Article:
The final instalment of the X-Men reboot is an unruly tangle of belonging, family and identity with plenty of CGI mayhem and big action set-pieces. Stuck with the mis-casting of Fassbender and MacAvoy, it relies on Sophie ‘Mahogony’ Turner stepping up as the empathetic core and she’s just not that kind of actress. Blown away by Jessica Chastain’s icy villain and Jennifer Lawrence’s too-short stint as Mystique, Turner is the weak nail in the wall from which the whole thing hangs. Continue Reading
Kong meets Apocalypse Now in a 70’s re-boot with all the logic of a Japanese ’60’s kaiju movie. Go to Vietnam; leave Vietnam; go to island; meet Kong, fight giant cave lizards, do not leave island, do not go to New York, do not kill the ape. At least Kong is a ‘real’ ape with proper fur – cast of Cats take note. Continue Reading
While I’m all in favour of equal opportunities, I’m not convinced that an R-rated, sweary, violent bid to outdo the testosterone-fulled action genre is quite the feminist triumph Birds of Prey was hoping for. For all that Margot Robbie turns in a scene-stealing performance as Harley Quinn, the whole movie plays like a teenage boys’ fantasy of a sweary, bloody and rather pointless graphic novel, built around a very small pair of hot pants.
Having missed the previous two instalments of this third Spiderman reboot in two decades, checked in on Far From Home to discover it’s National Lampoon’s European Vacation overloaded with smash-bash-and-crash, CGI-tastic, urban destruction and another terrible villain. However sparky and charming are it’s young leads, Jake Ghyllenhaal is more Mystery Men than Mysterio, in a paper thin plot that grumpy Nick Fury should have seen through in two minutes.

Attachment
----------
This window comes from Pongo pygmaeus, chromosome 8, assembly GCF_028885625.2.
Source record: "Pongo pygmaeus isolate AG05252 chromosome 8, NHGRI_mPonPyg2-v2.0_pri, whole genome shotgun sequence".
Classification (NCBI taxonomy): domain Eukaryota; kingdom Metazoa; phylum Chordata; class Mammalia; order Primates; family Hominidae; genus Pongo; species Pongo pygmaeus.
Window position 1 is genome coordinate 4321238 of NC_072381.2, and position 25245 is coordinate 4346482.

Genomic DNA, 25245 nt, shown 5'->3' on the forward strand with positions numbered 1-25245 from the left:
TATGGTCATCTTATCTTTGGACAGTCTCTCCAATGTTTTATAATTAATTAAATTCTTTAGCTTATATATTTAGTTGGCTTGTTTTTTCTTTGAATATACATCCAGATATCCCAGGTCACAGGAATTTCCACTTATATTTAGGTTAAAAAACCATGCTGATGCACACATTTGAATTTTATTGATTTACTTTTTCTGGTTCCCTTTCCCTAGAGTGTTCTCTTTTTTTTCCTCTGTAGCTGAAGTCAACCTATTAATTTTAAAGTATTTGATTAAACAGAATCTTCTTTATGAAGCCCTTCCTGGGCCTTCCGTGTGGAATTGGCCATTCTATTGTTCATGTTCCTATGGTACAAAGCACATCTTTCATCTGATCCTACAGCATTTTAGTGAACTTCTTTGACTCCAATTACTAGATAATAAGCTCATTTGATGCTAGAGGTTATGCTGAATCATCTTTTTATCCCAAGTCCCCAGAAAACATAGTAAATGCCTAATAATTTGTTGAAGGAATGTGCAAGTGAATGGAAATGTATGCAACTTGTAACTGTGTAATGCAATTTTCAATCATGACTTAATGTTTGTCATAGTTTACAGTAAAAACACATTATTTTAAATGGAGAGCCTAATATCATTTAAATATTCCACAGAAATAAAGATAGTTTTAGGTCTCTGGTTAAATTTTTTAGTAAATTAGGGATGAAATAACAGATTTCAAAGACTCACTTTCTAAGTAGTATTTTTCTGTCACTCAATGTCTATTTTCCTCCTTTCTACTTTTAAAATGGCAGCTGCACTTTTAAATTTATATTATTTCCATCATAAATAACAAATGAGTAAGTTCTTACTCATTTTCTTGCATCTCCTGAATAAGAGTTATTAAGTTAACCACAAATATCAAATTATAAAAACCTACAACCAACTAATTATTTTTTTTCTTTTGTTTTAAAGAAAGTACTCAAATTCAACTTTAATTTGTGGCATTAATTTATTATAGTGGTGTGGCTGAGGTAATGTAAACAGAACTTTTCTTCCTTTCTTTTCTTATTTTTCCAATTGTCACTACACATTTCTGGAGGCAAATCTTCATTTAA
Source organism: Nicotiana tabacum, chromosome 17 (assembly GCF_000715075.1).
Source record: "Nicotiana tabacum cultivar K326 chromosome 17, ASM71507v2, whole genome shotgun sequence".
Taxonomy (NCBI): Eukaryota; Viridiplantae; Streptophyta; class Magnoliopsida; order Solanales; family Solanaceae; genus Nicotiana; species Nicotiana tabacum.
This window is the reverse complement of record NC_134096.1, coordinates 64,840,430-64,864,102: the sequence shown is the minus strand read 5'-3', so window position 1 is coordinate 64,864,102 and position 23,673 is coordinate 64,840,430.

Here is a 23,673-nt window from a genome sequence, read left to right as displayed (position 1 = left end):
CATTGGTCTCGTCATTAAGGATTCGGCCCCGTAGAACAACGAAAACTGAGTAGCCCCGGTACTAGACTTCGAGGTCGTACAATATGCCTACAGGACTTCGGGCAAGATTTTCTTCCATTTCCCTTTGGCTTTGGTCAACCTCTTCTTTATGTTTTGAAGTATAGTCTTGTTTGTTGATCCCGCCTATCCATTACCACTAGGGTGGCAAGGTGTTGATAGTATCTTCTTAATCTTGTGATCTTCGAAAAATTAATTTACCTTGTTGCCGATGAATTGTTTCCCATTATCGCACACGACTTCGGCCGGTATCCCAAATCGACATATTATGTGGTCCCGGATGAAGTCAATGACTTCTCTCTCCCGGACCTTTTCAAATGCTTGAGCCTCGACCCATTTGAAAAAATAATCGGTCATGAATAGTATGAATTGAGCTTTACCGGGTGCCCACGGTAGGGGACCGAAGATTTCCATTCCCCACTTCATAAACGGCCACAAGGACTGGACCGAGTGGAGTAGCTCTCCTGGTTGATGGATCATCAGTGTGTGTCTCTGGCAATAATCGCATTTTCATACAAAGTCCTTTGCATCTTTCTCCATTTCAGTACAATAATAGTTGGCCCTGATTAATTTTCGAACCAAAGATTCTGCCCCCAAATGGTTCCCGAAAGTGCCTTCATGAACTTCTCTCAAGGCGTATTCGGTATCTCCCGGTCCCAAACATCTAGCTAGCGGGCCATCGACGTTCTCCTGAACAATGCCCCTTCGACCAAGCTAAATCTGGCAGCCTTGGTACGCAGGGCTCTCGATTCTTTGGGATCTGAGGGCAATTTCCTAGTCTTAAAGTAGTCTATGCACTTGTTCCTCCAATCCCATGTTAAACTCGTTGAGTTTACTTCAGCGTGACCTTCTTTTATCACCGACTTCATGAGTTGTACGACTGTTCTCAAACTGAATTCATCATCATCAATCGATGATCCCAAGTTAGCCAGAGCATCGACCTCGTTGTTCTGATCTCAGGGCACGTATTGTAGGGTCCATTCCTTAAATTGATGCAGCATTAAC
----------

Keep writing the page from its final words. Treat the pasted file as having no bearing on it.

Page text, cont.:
A heart-warming family drama with three strong female leads that is also a superhero movie without the bash, smash and crash. Part Midnight Special, part X-Men, but with a grittier edge than A Wrinkle in Time, Fast Color doesn’t need buckets of blood and blowing s* up every five minutes to tell a proper story. Mr Bay and Mr Snyder please take note… Continue Reading
At what point are we allowed to call out Zack ‘300’ Snyder’s multi-layered, teenaged boy’s masturbation fantasy that includes child abuse, strippers, gangsters, a mental hospital, four women in bondage outfits and one infantilised actress in a schoolgirl costume fighting giant samurai, zombies, knights, dragons and robots in a CGI-tastic gun-fest? Never mind ‘live-action manga’, this has the sexual politics of a 1960’s exploitation B-movie. Continue Reading
The outstanding steampunk production design and Eastern European folk tale atmosphere can’t elevate Abigail into Fantastic Beasts’ league. The script might have Russian poetry in it’s soul but after translation and terrible overdubbing a la 1970’s Singing Ringing Tree, it makes Hallmark sound like Shakespeare.
As if Tinatin Dalakishvili attempting to play mid-teenage in her twenties wasn’t bad enough, the hair department gives Abigail the worst wig since Streep’s Lindy Chamberlain or Bardem’s No Country hitman.